Posts Tagged ‘Growing lettuces’

Flashy Butter Oak LettuceLettuces started off in the greenhouse and planted out in my front garden about 5 weeks ago are just about ready to have leaves harvested. This is the gorgeous ‘Flashy Butter Oak’ (above) from The Real Seed Catalogue, looking a little tatty at the edges from slugs and snails, but as it’s survived so far (not all of them did), I’m hoping it will now flourish.Reins des Glaces LettuceAnother little beauty from The Real Seed Catalogue is ‘Reine des Glaces’, a cultivar that’s about 200 years old.  Lovely crunchy sweet leaves work really well with softer lettuces and its curly spikeyness is so darn decorative in the garden. I love it!

Forellenschluss Lettuce (soeckled like a trout)

Forellenschluss (meaning speckled like a trout apparently) has similar colourings to the above ‘Flashy Butter Oak’, but it’s an Austrian heirloom Cos lettuce, so will hopefully develop some nice crunchy upright leaves. (I do like a good crunch in my salads these days.) It also looks a lot like Freckles, another delightful Cos, but maybe a bit looser in shape. Seeds available from the ever entertaining Chiltern Seeds. I’ll keep on harvesting just the outer leaves of these lettuces, so they should last me a good couple of months, and I know that it’s time to sow another batch of lettuces right now, although if I get round to this is another matter…

Lettuce seeds waiting in the wings are: ‘Cocarde’ and ‘Red Sails’ (from Nicky’s Seeds) and ‘Crisp Mint’, ‘Really Red Deer Tongue’ and ‘Devil’s Tongue’, (all from The Real Seed Company).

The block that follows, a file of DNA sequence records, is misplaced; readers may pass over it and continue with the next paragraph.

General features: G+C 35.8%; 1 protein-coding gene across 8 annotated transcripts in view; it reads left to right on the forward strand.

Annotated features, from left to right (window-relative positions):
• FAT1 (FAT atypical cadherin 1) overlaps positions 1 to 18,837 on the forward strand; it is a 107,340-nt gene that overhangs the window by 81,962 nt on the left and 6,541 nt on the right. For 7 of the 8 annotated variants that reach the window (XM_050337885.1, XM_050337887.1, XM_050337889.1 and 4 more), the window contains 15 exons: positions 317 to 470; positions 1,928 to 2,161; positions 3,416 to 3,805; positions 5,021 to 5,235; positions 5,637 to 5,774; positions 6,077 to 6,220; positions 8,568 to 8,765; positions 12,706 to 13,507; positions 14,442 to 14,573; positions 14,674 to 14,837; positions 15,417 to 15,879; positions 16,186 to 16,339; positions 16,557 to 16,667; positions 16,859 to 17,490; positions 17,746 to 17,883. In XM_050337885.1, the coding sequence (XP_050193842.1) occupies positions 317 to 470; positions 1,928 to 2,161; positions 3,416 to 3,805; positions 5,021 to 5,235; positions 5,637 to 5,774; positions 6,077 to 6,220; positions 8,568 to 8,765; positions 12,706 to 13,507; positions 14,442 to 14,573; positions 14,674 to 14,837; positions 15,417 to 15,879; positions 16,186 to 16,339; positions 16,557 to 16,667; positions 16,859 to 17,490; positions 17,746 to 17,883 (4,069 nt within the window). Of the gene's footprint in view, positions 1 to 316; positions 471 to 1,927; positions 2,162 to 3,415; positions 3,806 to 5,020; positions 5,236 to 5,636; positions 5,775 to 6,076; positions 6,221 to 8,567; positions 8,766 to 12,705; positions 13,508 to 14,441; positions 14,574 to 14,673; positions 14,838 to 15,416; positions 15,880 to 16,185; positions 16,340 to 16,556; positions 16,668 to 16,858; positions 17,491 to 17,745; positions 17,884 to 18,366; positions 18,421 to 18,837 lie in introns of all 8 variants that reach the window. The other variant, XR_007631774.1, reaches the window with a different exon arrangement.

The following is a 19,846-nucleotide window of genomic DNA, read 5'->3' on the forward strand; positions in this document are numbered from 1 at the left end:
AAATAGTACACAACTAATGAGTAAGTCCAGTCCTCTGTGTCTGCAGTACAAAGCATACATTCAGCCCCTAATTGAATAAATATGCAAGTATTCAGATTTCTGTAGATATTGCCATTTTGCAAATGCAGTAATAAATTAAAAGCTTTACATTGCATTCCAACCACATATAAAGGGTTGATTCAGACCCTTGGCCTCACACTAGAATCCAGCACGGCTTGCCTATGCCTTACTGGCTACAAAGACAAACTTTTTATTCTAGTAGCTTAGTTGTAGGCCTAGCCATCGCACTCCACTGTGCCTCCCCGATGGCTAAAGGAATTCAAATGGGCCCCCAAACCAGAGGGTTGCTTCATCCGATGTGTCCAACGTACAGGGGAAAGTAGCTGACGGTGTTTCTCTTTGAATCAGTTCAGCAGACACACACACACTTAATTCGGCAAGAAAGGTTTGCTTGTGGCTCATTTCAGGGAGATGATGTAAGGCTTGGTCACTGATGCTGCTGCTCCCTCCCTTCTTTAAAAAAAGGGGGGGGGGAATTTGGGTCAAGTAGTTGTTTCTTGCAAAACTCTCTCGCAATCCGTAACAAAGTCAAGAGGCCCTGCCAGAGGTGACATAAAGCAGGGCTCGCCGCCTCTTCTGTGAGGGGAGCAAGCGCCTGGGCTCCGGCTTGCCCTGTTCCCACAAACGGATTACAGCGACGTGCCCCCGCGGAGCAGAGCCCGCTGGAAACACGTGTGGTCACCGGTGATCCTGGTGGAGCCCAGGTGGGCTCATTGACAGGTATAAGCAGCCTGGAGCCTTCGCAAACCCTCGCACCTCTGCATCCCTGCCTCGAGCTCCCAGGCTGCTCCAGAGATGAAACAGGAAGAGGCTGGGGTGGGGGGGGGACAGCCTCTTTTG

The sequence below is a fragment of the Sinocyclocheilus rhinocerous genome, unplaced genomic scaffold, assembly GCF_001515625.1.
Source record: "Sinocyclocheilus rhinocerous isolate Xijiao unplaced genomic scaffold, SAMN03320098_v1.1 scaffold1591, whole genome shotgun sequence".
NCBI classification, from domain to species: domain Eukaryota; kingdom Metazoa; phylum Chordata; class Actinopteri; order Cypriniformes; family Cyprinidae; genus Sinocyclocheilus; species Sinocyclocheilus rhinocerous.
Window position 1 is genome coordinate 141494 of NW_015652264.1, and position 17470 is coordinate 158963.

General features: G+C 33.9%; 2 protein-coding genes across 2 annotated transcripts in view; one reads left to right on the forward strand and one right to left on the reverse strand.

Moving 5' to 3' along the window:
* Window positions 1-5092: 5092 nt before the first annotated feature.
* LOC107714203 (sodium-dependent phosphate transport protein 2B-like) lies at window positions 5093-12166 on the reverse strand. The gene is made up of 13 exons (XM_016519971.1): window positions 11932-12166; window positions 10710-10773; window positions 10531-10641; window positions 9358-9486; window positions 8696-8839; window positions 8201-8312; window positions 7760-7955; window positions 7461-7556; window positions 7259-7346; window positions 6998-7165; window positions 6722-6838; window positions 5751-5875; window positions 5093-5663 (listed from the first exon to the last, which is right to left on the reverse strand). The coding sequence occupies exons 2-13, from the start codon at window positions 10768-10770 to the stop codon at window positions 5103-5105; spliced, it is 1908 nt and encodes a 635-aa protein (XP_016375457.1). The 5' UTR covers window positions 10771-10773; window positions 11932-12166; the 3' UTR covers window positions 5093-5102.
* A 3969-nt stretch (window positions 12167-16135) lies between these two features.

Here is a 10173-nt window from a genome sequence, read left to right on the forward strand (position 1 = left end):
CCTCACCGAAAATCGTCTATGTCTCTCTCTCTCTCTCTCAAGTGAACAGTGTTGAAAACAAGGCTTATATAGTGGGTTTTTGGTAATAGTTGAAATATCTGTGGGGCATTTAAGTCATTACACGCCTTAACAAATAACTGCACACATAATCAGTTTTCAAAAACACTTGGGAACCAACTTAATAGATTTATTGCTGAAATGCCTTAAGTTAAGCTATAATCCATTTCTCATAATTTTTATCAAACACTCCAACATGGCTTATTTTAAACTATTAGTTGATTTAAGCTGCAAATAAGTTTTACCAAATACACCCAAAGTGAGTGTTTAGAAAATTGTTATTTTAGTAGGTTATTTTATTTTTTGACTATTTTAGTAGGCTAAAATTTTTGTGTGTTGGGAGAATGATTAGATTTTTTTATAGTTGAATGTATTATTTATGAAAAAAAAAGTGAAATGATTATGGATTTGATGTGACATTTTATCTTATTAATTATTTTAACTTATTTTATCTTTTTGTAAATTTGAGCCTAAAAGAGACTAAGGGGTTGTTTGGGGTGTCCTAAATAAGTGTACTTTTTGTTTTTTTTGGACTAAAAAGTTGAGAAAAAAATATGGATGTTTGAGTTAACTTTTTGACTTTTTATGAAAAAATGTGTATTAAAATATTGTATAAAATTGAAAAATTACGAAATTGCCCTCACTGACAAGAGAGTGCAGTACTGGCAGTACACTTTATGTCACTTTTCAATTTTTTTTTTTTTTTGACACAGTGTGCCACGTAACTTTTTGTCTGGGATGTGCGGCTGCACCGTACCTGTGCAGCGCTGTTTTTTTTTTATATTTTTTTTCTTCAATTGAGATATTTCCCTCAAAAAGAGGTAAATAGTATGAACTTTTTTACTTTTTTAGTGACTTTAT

Should I develop a glut of leaves, Nigel Slater has a great recipe for lettuce, pea and mint soup in ‘Tender: Volume 1’. Very tasty and utterly refreshing. I wish I’d discovered this years ago.

Golden Streaks Mustard leafMy mustard leaves sown at the same time are now going to seed (‘Golden Streaks’ above), and although the leaves are getting spicier by the day, still taste great when used sparingly in salads, as do the flowers.

Sweet CicelyAnd Sweet Cicely adds a lovely aniseed note to the mix too.
Front garden lettuce bed with alliums and mustard leavesIt’s so lovely to have dinner on my doorstep, with the odd bit of decoration too.  (Allium Globemaster just about to come into bloom there.)
Front garden veg bed with runner beans and tomatoesAnd bed no. 2 has runner beans, tomatoes, sweet peas and radishes for more front garden veg (and deliciously scented blooms) later in summer. (Mustard leaf ‘Red Giant’ at the front of the bed, also just about to go to seed.)

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After years of squirrels digging up freshly planted pots in my back garden and then chomping away at newly emerging flower heads for afters, I have built some mini cages to neatly fit on some old wine boxes so that I can still grow my favourite salad leaves by the kitchen door. Once the lettuces etc. are of a decent size and can look after themselves, I can remove the cage. Simple to make. All you need is some chicken wire, nails and a 8 small pieces of thin wood (these were reclaimed from a nearby skip). First, cut and then nail the base pieces of wood together to fit around the wooden box, then nail on the 4 upright pieces of wood to the base. Shape and position the wire around the wooden framework and then nail the wire onto the base. Mine’s getting a bit rickety, but still really does the job.

And while I’m blogging, here’s a quick update on the mint I re-potted about 9 weeks ago in March.

Looking very happy and ready to be used in the kitchen too. Spring is a good time to re-pot mint as new growth is so vigorous, but if your mint is pot bound, re-pot anytime throughout spring and summer and even into early October if it is still mild-ish.

And finally, a quick mention for Andrew Babicz’s blog. Every week I receive a ‘What to do in the garden’ list from Andrew. Really comprehensive for both flowers and veg-I find it a timely reminder of when to sow seeds, when to cut back , when to plant out, when to prune and what pests and diseases to look out for. Thanks Andrew!

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